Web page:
Despite recent rains, UN still faces shortfall in feeding drought-stricken Kenyans

27 September 2006

Although rains have reduced the number of drought-stricken Kenyans in need of food aid from 3.5 million to nearly 3 million, the United Nations World Food Programme (WFP) said today it still needs $44 million to continue its operations there for the next six months and is concerned that donor contributions have slowed considerably.

Although rains have reduced the number of drought-stricken Kenyans in need of food aid from 3.5 million to nearly 3 million, the United Nations World Food Programme (WFP) said today it still needs $44 million to continue its operations there for the next six months and is concerned that donor contributions have slowed considerably.

“The numbers in need have gone down but that is no consolation or help to those who remain victims of the drought,” WFP Emergency Coordinator in Kenya Denise Brown said. “In particular, WFP now has a big problem with a shortage of cereals, which make up most of the food ration. We will completely run out of cereals from October and through November.”

WFP has so far received $155 million or 69 per cent of the $225 million needed for its Emergency Operation from March this year until March 2007. At the height of the drought this year, 3.5 million people received food aid each month.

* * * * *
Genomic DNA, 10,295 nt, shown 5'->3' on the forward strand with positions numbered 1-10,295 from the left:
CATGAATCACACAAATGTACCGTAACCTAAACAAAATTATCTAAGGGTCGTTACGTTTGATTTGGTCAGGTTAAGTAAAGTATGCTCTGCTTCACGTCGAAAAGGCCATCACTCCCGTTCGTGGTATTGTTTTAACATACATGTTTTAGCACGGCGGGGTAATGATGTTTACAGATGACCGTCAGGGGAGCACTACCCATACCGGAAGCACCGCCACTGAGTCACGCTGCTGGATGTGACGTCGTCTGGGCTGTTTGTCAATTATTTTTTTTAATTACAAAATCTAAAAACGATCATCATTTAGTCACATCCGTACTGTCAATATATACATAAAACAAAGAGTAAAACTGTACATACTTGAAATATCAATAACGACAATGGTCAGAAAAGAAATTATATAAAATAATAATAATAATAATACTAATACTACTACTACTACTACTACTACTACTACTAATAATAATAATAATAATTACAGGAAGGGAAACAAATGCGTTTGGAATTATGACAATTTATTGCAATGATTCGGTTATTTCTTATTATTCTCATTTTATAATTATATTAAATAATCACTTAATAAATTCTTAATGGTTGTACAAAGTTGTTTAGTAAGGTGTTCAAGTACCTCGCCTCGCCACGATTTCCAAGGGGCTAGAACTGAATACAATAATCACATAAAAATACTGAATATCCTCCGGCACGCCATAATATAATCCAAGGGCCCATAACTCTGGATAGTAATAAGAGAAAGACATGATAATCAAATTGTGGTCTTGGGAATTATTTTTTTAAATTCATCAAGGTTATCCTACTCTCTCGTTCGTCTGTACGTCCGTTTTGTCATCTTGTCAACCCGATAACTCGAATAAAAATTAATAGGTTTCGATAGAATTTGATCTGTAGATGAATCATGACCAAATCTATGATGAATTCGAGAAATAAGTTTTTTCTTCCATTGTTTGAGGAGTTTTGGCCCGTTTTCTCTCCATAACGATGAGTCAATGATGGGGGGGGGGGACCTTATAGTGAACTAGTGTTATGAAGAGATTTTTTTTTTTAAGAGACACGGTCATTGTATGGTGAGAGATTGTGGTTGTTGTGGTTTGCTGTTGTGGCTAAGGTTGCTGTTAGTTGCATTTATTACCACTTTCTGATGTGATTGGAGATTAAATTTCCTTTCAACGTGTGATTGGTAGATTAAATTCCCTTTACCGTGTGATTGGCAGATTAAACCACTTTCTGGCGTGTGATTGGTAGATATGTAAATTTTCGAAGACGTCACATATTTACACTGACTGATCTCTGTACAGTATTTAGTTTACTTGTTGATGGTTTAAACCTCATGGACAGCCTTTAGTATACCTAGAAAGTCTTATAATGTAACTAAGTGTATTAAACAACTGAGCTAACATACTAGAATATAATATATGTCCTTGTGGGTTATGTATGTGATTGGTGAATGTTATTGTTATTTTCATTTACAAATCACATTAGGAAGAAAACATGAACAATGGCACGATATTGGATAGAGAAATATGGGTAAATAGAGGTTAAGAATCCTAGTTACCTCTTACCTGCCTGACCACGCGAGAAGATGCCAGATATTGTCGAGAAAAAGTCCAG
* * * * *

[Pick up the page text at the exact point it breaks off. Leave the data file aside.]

The Agency is $44 million short of the funds it needs to feed 2.4 million people with general food distributions from September to March 2007, as well as feed 550,000 school children in drought-stricken areas.

The greatest needs are in nine pastoralist districts, where the number of people receiving general food distributions will be cut from September from 1.3 million to 1.2 million. In marginal agricultural districts, the number of beneficiaries is reduced from 1.4 million to 1 million. In coastal districts, the numbers receiving food rations were reduced by 55 per cent.

An assessment report by the Government, WFP, other UN agencies and non-governmental organizations noted that 84 per cent of Kenya’s land area is arid or semi-arid and chronic poverty is high. It found that the latest rains varied from fair to good in the northeast, coast and parts of the south to 50-75 per cent below normal in north western and northern parts of Kenya and stressed that drought will inevitably return.

A commitment to developing the arid areas is a humanitarian obligation and economic imperative and long-term development is needed both to alleviate poverty and mitigate the damage done by drought, the report added.

 

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